The start is the hardest thing to do.
There’s only one chance to make a first impression.
Knowing that, the Liberals have done nothing but making the road unbearable to walk for Trump since he stepped into the office.
According to our source, Freedom Daily, during an official visit to Utah State (he was signing orders to adjust the control of the public land, together with Sen. Hatch and Sen. Mike Lee) President Trump went to the grocery store, just like any other regular American citizen. Not skirting a beat, Trump got a basic need truck and started to advance all over the passageways topping it off with foodstuffs and setting aside the opportunity to address the staff.
The purpose of his visit to the grocery shop was buying groceries for the LDS families in need. Astonishing gesture!
We can see that he is deeply generous by what he said during the shopping: “This is very exciting for me, I know so many people that are in your church, the Latter-day Saints. The job you’ve done is beyond anything you could think of — taking care of people the way you take care of people and the respect that you have all over the world.”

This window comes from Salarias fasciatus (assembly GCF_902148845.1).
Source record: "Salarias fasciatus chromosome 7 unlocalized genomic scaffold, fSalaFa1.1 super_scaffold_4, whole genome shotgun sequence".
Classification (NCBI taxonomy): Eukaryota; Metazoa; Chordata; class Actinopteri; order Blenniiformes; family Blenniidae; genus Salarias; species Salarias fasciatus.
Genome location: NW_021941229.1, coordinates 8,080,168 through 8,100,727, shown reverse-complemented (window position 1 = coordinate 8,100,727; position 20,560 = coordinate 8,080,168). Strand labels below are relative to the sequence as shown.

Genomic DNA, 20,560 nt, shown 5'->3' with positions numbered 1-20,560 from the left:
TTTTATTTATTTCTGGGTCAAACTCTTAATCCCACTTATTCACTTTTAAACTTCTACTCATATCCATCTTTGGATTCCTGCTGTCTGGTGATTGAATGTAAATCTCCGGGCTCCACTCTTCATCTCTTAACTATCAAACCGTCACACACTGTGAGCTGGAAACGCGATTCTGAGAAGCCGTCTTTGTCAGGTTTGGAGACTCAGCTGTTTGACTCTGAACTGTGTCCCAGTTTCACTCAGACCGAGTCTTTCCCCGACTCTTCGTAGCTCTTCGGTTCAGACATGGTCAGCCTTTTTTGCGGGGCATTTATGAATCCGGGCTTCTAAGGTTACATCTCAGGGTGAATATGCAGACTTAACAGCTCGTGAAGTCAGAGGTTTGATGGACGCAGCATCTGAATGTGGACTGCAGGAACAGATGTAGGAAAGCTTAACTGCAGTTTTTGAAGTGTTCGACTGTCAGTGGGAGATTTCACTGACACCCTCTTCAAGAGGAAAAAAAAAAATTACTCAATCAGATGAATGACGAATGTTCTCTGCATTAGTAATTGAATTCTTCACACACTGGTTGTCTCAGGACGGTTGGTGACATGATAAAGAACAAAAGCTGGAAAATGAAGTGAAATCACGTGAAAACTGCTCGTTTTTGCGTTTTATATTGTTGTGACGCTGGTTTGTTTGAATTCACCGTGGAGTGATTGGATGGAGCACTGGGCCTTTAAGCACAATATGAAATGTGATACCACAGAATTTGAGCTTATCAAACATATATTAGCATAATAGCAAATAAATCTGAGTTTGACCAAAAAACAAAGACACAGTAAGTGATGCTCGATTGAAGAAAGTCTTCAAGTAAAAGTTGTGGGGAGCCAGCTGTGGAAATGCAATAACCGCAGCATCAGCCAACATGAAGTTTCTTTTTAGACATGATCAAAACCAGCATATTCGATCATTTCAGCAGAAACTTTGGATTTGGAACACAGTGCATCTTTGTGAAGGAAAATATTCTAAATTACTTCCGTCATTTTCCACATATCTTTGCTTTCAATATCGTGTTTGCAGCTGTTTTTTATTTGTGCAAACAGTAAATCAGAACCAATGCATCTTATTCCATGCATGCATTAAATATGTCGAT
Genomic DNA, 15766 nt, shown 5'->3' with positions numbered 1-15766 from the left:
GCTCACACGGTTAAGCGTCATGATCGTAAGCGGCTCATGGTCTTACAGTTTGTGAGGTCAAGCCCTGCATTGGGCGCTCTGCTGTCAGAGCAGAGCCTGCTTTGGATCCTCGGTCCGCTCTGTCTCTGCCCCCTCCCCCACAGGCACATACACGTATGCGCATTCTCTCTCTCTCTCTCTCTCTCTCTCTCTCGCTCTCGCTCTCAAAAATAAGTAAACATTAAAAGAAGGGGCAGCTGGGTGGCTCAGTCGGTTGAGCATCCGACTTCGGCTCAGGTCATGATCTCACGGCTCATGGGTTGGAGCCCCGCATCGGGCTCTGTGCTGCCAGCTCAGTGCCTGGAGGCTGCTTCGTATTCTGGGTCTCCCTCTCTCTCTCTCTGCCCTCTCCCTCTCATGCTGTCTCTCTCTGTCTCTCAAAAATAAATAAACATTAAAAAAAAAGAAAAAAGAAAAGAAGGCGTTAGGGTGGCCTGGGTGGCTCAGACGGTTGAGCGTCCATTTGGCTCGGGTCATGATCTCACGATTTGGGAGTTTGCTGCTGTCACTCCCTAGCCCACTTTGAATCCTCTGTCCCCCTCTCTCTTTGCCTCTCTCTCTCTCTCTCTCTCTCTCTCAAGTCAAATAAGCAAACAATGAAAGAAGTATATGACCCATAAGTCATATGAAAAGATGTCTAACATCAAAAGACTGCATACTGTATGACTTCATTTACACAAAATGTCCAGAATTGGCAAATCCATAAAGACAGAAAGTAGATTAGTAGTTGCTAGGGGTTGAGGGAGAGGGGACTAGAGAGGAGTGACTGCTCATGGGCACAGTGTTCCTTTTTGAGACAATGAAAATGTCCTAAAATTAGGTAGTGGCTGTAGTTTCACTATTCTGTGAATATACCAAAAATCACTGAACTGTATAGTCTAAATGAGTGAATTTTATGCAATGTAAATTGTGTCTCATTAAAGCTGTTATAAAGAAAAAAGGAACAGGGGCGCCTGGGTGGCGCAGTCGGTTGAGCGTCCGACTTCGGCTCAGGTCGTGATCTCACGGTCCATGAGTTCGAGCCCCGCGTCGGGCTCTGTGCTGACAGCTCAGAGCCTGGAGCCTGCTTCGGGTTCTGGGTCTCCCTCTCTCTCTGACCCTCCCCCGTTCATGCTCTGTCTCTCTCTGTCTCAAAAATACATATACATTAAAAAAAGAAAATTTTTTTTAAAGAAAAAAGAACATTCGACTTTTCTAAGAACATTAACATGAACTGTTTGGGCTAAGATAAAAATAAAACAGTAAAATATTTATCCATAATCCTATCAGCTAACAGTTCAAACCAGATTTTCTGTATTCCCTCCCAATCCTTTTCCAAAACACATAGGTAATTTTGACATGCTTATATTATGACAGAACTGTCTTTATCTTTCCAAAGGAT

He is a perfect example of a politician whose actions speak louder than his words. You can see that by yourself in the photos below.
Trump met with the leaders of The Church of Jesus Christ of Latter-day Saints. At Welfare Square, he praised their efforts to help the poor with humanitarian relief.
“Thank you, Mr. President,” stated Henry B. Eyring of the LDS Church’s First Presidency. “We’re here in a place where we have food and material that we give to the poor. But this is an example of what we do across the world. The idea being, we frankly have an obligation to God to look out for the people who, without our aid, have tragedy in their lives.”
But, not to forget the main reason for his visit to Utah – signing executive orders, regarding the control of the public land. On that matter, he said to the invite-only crowd at the Utah State Capitol: “With the action, I’m taking today, we will not only give back your voice over the use of this land, we will also restore your access and your enjoyment,” he told the invite-only crowd at the Utah State Capitol. “Public lands will once again be for public use.”
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